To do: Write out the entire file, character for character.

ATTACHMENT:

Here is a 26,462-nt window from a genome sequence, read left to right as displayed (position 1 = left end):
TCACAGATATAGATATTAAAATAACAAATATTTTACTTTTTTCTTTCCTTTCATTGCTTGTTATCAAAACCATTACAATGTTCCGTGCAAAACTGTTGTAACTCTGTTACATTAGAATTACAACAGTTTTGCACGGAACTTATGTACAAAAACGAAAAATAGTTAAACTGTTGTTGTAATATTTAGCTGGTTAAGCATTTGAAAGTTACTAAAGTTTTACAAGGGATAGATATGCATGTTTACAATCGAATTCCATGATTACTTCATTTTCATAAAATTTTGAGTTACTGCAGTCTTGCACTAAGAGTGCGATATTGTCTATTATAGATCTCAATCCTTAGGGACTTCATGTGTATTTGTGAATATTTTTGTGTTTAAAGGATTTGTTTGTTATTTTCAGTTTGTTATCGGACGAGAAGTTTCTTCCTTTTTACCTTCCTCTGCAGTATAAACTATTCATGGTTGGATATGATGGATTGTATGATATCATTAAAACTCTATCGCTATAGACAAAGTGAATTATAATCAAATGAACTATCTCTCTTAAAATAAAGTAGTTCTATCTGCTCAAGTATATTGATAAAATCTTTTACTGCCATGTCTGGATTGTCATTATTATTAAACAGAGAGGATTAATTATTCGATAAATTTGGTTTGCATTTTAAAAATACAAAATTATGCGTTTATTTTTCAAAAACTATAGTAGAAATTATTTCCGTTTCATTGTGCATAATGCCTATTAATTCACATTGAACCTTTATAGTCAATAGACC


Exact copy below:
Here is a 26,462-nt window from a genome sequence, read left to right as displayed (position 1 = left end):
TCACAGATATAGATATTAAAATAACAAATATTTTACTTTTTTCTTTCCTTTCATTGCTTGTTATCAAAACCATTACAATGTTCCGTGCAAAACTGTTGTAACTCTGTTACATTAGAATTACAACAGTTTTGCACGGAACTTATGTACAAAAACGAAAAATAGTTAAACTGTTGTTGTAATATTTAGCTGGTTAAGCATTTGAAAGTTACTAAAGTTTTACAAGGGATAGATATGCATGTTTACAATCGAATTCCATGATTACTTCATTTTCATAAAATTTTGAGTTACTGCAGTCTTGCACTAAGAGTGCGATATTGTCTATTATAGATCTCAATCCTTAGGGACTTCATGTGTATTTGTGAATATTTTTGTGTTTAAAGGATTTGTTTGTTATTTTCAGTTTGTTATCGGACGAGAAGTTTCTTCCTTTTTACCTTCCTCTGCAGTATAAACTATTCATGGTTGGATATGATGGATTGTATGATATCATTAAAACTCTATCGCTATAGACAAAGTGAATTATAATCAAATGAACTATCTCTCTTAAAATAAAGTAGTTCTATCTGCTCAAGTATATTGATAAAATCTTTTACTGCCATGTCTGGATTGTCATTATTATTAAACAGAGAGGATTAATTATTCGATAAATTTGGTTTGCATTTTAAAAATACAAAATTATGCGTTTATTTTTCAAAAACTATAGTAGAAATTATTTCCGTTTCATTGTGCATAATGCCTATTAATTCACATTGAACCTTTATAGTCAATAGACC